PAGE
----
Mindful Shopping and Holiday Giving
by Nirmala Raniga
During the holiday season, it is easy for us to go overboard when shopping for those we love or want to impress. Along with our desire to please others are the seemingly endless sales— Black Friday, Cyber Monday, and a myriad of other last-minute opportunities that can be difficult to pass up. It is easy to become entangled in the excitement of holiday shopping, but we should be asking ourselves if we really need to purchase this year’s “must haves” and how they will improve our lives— if at all.
Science tells us that people tend to return to stable levels of happiness in spite of any positive or negative life changes. This phenomenon is known as hedonic adaptation, and it also pertains to the level of happiness we experience when acquiring new things. So, for instance, if we purchase a top-of-the-line, state-of-the-art TV, that item will be exciting and new for a short time. Then, once we become accustomed to watching the TV every day, the happiness we derive from it will diminish until we are relatively at the same level of happiness we were before we purchased it. This explains in part, why a child will become excited by a new, coveted toy, but then after a while, that new toy will no longer hold the same fascination.
Instead of spending our money on objects, we will find ourselves much more satisfied— as both givers and receivers—if we focus on having new experiences. Researchers believe that experiences bring us greater and longer-lasting satisfaction than material goods. Experiences draw people together. For example, having dinner with good friends, going off to an amusement park, taking a long hike in nature— all of these experiences provide opportunities to connect in ways that are lighthearted and fun. We can talk, laugh, and share the events of our lives. We also tend to anticipate experiences with enthusiasm. The idea that “getting there is half the fun,” builds excitement, the journey, the planning—all that is involved when we take a trip or plan to spend time with others. Once we have the experience, we tend to remember it more fondly than we would a gift, especially a present that may not have been exactly what we had in mind. We’ve likely all received something that did not fit quite right, for instance. That gift then becomes something we never wear again. However, even a less-than perfect meal with good friends will likely be remembered with joy.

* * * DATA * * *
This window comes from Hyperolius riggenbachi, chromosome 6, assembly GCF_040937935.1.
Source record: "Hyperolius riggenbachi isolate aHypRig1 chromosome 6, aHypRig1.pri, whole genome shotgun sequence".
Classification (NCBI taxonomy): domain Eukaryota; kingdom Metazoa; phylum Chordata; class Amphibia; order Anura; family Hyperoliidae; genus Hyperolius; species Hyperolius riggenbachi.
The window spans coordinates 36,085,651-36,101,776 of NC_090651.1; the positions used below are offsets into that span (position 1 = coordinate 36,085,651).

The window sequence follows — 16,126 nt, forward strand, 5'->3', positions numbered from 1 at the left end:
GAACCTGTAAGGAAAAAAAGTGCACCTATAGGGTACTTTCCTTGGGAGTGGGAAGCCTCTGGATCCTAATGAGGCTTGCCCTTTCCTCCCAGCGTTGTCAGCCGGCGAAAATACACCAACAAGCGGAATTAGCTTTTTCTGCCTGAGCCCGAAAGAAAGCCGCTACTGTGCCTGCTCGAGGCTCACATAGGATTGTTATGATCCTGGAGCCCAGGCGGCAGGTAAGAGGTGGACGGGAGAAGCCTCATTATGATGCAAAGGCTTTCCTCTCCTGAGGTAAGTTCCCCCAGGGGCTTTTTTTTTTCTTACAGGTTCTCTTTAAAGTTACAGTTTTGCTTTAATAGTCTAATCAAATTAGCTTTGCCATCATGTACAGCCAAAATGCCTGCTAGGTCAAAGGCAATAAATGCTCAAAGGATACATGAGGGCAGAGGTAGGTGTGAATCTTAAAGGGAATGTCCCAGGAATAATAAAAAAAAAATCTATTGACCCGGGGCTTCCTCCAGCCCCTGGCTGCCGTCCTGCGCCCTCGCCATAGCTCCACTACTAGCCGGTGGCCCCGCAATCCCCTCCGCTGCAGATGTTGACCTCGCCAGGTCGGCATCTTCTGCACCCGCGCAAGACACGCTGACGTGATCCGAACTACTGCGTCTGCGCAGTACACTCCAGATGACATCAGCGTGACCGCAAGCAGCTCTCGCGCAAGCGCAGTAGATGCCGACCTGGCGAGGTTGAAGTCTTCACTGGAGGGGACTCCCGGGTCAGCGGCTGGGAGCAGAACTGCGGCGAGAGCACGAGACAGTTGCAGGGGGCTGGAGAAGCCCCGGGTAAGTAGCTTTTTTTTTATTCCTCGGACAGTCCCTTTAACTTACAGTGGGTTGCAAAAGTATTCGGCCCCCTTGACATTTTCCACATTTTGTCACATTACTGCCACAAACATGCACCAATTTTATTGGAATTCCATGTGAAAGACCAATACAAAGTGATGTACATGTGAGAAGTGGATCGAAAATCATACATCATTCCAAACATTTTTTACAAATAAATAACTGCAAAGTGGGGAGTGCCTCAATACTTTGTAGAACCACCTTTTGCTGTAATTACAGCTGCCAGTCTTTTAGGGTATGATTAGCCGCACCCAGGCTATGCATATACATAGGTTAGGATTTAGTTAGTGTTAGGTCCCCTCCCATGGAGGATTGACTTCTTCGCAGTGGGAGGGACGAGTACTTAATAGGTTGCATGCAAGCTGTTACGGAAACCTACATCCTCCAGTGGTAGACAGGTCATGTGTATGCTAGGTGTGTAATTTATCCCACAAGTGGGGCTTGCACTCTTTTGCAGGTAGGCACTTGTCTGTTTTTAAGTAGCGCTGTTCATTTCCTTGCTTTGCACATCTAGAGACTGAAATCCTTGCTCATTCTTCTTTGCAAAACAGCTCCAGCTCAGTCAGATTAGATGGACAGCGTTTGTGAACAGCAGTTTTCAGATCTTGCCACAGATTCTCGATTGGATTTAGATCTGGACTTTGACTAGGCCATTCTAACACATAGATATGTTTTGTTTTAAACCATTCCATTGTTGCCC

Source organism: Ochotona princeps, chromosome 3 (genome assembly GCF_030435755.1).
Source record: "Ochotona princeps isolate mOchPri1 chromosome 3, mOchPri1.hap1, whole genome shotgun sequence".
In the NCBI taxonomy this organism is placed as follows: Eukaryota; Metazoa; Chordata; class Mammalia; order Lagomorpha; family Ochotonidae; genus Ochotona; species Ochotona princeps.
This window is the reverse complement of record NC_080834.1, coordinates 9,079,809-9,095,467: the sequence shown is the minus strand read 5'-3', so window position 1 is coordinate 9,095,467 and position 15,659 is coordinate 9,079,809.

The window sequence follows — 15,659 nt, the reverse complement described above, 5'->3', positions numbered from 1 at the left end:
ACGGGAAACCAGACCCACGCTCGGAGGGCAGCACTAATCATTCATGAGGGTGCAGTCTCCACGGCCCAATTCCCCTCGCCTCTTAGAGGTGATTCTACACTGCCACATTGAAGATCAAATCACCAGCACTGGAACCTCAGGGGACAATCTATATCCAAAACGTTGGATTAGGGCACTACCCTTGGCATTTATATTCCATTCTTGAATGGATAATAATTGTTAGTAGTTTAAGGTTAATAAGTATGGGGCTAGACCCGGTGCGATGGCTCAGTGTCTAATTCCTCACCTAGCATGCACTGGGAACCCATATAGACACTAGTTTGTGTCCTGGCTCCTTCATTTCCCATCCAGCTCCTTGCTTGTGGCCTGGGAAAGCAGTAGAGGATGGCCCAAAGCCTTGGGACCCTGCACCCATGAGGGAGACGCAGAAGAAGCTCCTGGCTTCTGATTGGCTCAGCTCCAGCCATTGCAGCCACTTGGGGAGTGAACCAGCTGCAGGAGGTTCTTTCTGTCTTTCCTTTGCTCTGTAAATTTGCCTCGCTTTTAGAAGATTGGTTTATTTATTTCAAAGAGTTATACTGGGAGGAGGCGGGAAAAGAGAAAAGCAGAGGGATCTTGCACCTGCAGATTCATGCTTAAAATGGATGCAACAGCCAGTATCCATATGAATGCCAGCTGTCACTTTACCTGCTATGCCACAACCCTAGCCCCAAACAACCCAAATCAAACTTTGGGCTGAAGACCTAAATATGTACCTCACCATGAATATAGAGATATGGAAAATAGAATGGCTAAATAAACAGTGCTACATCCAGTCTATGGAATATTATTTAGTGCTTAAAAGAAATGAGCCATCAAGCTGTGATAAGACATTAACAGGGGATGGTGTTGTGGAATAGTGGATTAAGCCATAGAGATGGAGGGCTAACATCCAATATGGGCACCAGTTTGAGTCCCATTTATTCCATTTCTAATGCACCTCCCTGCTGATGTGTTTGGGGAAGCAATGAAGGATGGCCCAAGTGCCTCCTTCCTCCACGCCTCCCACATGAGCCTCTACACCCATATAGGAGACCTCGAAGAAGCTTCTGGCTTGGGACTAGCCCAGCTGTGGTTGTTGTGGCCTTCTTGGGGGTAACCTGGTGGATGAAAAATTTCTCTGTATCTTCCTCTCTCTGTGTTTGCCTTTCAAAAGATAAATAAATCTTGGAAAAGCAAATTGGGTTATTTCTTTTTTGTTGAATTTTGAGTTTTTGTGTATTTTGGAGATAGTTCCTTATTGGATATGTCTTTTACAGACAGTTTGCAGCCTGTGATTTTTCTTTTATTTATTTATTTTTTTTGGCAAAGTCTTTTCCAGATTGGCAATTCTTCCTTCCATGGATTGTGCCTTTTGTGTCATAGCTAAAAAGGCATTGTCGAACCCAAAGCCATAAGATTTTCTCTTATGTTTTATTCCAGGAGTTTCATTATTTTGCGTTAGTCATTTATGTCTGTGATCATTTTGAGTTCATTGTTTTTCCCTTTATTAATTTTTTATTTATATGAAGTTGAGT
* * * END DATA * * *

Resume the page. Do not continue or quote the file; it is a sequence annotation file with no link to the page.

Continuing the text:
Whatever we choose to give one another, here are some tips to help us shop and give mindfully this holiday season:
Give from the heart. Connect with yourself and what you know about the individual you are gifting. If you do choose to give a gift of clothing, a book, or some other item, try not to give to impress. Instead, give because you feel the person will truly enjoy it.
Think of experiences you can share with someone or that he or she can share with someone else. Perhaps a friend and her partner have small children and aren’t able to find time to go out alone. You might offer to babysit for an evening, or give them a gift card to a restaurant you know they would really enjoy.
Consider others this holiday season. We live in a world of abundance, and yet there are people who have so little. Think about adopting a family and bringing gifts that you think everyone would enjoy. There may be children who have never received a special toy. Or, the family might like a delicious, hot, holiday meal delivered to their home.
Visit with individuals who may be lonely. There are countless elderly people living in care facilities who almost never receive visitors. The holiday season offers a wonderful opportunity to spend some time with those who would so appreciate your company.
Share a special talent. You have talents as a painter, poet, or musician. This year, create something truly special for those you love.
There are many ways we can mindfully give to those we care about this holiday season. By simply connecting with the joy in our hearts, we will be sure to make a healthy choice.